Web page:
Did you know Pennsylvania is one of the top 10 states in the nation with the most fatal crashes involving commercial vehicles? The Commercial Vehicles Safety Alliance (CVSA) has developed a Train-the-Trainer (TTT) Couse focusing on the driving behaviors of commercial drivers. PMTA and CVSA have teamed up to provide this invaluable training to motor carrier personnel who are in positions to train and/or oversee driver training and performance. The sole purpose is improving professional commercial motor vehicle (CMV) driving behaviors. The kits have been designed to build on the drivers’ existing knowledge and training previously obtained, while covering many topics not normally outlined in other driver training materials.
Date: August 28th, 2015
Time: Course is 3 hours long (this includes 5 modules & will be offered in 2 sessions)
Location: PMTA Headquarters
Cost: There is no cost for the training course.
Class size: 25—30 Students (no more than 2 attendees per PMTA member)
All students attending the class will receive a thumb drive with all the training material so they can take them back and use them in their companies.
*Classes are filled on a first come first serve basis*
Online Registration available or contact Taylor Pettis (email@example.com), Kevin Stewart (firstname.lastname@example.org) or Carol Smore (email@example.com)
Defensive Driving Part I
The Defensive Driving Part I course will provide drivers with a better understanding of what defensive driving really is and how they can improve their driving capabilities as they encounter changing driving situations. It provides further guidance relating to defensive driving techniques including: (1) Wearing their seatbelt at all times while operating a CMV and (2) Safety Culture and Practices. It is important for each driver to understand that they are professionals and as such are held to higher level of driver safety responsibilities. As professional drivers they may be called upon to compensate for poor decisions made by other drivers. “There is no room in the trucking industry for drivers who do not respect laws, safe driving practices and/or the ability to respect other drivers sharing the roadways;” (3) Speeding. Risks are raised when driving too fast in inclement weather, drivers should reduce their speed by ½ or more when driving on snow packed roads; (4) Fatigue. Drivers need to understand the devastating effects of fatigue while operating their CMVs. Although there are short term solutions for fatigue, they do not provide the long term solution that is required, physical rest; (5) Driving Behaviors. There are two types of driving behaviors covered in this section. Planned behaviors include control of acceleration, deceleration and maintenance of speed. Unplanned behaviors occur as a result of changing driving situations and the reactions to them; (6) Searching as you drive. It is important for a driver to maintain a wide area of vision as they drive. Anticipating fixed and potential hazards and planning ahead on how to deal with them.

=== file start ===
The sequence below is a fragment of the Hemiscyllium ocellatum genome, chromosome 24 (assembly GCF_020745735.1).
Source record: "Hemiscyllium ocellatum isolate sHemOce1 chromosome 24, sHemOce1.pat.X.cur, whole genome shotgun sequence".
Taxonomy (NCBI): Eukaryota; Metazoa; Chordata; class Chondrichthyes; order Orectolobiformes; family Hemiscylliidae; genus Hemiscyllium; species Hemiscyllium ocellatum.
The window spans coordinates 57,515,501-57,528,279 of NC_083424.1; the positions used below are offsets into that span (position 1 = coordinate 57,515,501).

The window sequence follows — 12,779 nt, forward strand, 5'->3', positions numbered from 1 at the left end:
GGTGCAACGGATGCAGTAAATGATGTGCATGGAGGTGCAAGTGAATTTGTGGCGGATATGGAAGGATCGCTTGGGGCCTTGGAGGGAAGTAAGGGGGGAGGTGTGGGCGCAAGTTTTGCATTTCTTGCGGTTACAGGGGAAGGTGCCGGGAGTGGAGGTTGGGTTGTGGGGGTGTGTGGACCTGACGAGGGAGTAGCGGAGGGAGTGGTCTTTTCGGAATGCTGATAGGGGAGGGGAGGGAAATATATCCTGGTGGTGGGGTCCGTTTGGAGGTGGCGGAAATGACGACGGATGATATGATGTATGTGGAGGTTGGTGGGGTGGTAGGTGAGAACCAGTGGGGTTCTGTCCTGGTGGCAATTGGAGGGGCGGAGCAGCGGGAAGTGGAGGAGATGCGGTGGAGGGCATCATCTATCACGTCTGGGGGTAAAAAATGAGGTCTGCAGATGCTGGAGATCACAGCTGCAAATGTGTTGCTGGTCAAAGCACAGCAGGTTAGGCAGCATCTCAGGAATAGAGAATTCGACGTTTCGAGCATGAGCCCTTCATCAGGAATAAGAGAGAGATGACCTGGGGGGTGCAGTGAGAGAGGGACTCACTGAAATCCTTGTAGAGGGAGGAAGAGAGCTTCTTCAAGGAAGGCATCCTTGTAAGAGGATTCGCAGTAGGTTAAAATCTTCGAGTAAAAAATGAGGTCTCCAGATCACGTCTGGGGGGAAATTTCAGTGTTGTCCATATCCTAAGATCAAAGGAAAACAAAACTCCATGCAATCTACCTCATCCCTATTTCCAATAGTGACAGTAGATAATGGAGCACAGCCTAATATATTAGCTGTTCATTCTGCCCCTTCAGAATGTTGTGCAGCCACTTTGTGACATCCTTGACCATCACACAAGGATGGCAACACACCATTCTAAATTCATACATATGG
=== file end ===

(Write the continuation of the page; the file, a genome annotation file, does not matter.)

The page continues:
Defensive Driving Part II
The Defensive Driving Part II course follows up with more defensive driving techniques for CMV drivers. These techniques include: (7) Backing. It is always important to remember our GOAL (Get Out And Look) when backing the CMV. Ensure that the area behind the CMV remains clear through the entire backing procedure; (8) Maintaining Your Lane of Travel. Know the limits of the vehicle you are operating, dimensions, size and weight. Always signal your intentions prior to changing lanes. Follow the 4 second following distance rule at all times; (9) The No-Zone. Understand your own driving limitations and the areas around your CMV where you are unable to see other vehicles or objects. These areas are commonly referred to as the No-Zone and create potential hazards for passenger cars as well as CMV drivers; (10) Curves in Roads. It is important that CMV drivers slow down and obey posted speed limits when entering curves on the roadways. (11) Plan your route before leaving. Recent research has indicated that viewing and entering information on a GPS device is as dangerous, if not more so, than talking on a hand held cell phone; (11) Do Not Fixate on Non-Moving Objects. Keep your eyes on the road and do not fixate on non-moving objects. Keep glances away from the roadway to one second or less. Focus on driving hazards that you may encounter; (12) Turn off your cell phone while driving. Concentrate on the driving task at hand. Leave your cell phone off while driving and only access your phone when your vehicle is parked and you are not driving; (13) Avoid Distractions while Driving. The three main types of distractions encountered while driving are manual, visual and cognitive. (14) Avoid Medications that may affect your Driving Ability. Prescription and other types of medication may affect a driver’s ability to operate their CMV safely. Read warning labels applied to medications and obey instructions contained thereon. CMV drivers should never take controlled substances, unless prescribed by a physician who is knowledgeable of what the driver does for a living.
Following the Rules of the Road